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Meaning of ‘Candy’ by ‘Doja Cat’

Released: 2018

Doja Cat’s “Candy” unpacks the complexities of allure and deception in romantic relationships. The song paints a picture of someone who’s tempting and sweet, like candy, but ultimately artificial and insincere. There’s an underlying critique of superficiality and the ephemeral nature of such attractions.

The first verse sets the stage with Doja Cat reflecting on the unpredictable outcomes of this relationship. She warns her partner, “*You just might forget that this was what you’re getting hyped for*,” hinting that the initial excitement might not last. She emphasizes the need for a partner “*who’s sweet enough*” but can also “*shoot to make that high note*,” a metaphor for meeting high expectations.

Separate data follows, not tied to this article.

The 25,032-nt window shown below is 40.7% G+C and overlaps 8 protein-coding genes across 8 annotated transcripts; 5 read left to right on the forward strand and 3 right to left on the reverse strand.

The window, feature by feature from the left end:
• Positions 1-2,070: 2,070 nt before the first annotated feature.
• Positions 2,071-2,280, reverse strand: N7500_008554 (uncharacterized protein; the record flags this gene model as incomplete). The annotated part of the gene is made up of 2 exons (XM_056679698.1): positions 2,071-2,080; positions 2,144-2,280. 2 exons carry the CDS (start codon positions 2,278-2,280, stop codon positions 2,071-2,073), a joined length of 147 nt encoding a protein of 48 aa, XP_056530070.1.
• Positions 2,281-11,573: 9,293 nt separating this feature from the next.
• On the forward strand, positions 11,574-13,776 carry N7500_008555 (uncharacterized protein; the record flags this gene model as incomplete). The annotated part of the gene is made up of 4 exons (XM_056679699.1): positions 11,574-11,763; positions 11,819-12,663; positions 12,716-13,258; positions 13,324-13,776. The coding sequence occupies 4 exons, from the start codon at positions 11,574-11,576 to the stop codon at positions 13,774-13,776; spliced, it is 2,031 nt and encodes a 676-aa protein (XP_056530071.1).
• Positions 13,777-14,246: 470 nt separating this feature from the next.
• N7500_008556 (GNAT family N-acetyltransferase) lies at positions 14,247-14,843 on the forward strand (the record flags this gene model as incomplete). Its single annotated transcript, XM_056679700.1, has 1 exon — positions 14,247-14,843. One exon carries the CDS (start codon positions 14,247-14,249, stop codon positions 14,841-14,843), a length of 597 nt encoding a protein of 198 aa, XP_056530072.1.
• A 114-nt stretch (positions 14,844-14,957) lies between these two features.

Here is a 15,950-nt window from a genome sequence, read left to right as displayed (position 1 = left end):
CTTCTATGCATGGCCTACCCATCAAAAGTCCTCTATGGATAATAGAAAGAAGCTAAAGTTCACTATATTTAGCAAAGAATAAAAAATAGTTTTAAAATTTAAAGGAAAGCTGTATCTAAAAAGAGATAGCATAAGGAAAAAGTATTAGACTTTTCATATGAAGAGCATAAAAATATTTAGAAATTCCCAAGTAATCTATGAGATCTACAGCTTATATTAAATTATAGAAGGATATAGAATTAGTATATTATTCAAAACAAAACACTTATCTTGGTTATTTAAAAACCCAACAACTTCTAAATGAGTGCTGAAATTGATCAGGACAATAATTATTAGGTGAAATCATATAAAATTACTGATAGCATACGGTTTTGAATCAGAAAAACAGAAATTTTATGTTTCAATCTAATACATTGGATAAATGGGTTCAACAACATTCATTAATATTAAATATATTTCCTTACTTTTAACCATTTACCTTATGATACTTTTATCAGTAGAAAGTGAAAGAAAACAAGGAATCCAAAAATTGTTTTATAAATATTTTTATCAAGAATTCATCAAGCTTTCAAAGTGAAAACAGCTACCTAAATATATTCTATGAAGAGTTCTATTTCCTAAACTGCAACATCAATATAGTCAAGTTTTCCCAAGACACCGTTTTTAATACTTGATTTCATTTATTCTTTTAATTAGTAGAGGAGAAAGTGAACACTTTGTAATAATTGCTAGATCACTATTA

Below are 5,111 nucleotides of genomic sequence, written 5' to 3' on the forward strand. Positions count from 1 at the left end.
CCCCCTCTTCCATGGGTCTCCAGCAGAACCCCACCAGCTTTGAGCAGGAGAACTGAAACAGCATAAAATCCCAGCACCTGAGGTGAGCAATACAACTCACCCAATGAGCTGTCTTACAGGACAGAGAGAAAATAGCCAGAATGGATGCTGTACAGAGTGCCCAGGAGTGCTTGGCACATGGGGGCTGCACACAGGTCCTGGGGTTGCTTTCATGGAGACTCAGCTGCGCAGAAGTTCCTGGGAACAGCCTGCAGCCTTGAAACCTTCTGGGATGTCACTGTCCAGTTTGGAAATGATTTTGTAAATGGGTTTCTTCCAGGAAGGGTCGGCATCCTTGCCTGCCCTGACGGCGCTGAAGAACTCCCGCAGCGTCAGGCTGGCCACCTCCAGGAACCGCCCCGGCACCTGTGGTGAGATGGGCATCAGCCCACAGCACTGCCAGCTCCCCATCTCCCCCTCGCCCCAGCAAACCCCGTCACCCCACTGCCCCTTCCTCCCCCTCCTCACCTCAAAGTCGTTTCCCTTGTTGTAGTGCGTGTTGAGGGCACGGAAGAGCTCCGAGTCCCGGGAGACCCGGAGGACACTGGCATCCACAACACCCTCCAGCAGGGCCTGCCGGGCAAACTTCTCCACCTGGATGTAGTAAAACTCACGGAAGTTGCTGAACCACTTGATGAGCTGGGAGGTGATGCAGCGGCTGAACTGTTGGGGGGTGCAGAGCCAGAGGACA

The hook drives the main point home: “*She’s just like candy, she’s so sweet, but you know that it ain’t real cherry*.” Here, Doja Cat calls out the fake sweetness—it’s attractive but ultimately unfulfilling. The repetition of this hook underscores the deceptive nature of appearances.

The second verse brings a sense of conviction. Doja straight-up says she can be the “*sugar when you’re fiendin’ for that sweet spot*,” offering herself as a more authentic option with lines like, “*I got everything and so much more than she’s got*.” Her confidence shines as she contrasts her realness with the other’s fakeness.

The bridge, “*Sugar coated, lies unfolded, you still lick the wrapper,*” is a powerful commentary on how people often indulge in deception despite being aware of it. It’s an addictive cycle of chasing sweetness, even when it’s superficial.

Overall, “Candy” is a bold critique of fleeting, shallow attractions versus genuine, lasting connections. Doja Cat’s lyrics dissect the allure of the fake and the value of the real in a way that’s as sharp as it is smooth.

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